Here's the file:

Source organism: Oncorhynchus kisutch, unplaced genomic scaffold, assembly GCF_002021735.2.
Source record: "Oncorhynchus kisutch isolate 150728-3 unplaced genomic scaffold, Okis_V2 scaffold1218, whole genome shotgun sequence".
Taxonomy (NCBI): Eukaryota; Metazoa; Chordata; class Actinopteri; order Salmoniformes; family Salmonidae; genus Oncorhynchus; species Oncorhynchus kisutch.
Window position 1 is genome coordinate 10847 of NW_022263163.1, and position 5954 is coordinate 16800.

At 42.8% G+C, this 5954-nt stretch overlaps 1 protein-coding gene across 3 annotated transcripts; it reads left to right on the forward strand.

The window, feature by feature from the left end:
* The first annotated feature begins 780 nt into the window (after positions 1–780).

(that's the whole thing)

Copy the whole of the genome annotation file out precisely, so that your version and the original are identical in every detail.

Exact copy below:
Source organism: Oncorhynchus kisutch, unplaced genomic scaffold, assembly GCF_002021735.2.
Source record: "Oncorhynchus kisutch isolate 150728-3 unplaced genomic scaffold, Okis_V2 scaffold1218, whole genome shotgun sequence".
Taxonomy (NCBI): Eukaryota; Metazoa; Chordata; class Actinopteri; order Salmoniformes; family Salmonidae; genus Oncorhynchus; species Oncorhynchus kisutch.
Window position 1 is genome coordinate 10847 of NW_022263163.1, and position 5954 is coordinate 16800.

At 42.8% G+C, this 5954-nt stretch overlaps 1 protein-coding gene across 3 annotated transcripts; it reads left to right on the forward strand.

The window, feature by feature from the left end:
* The first annotated feature begins 780 nt into the window (after positions 1–780).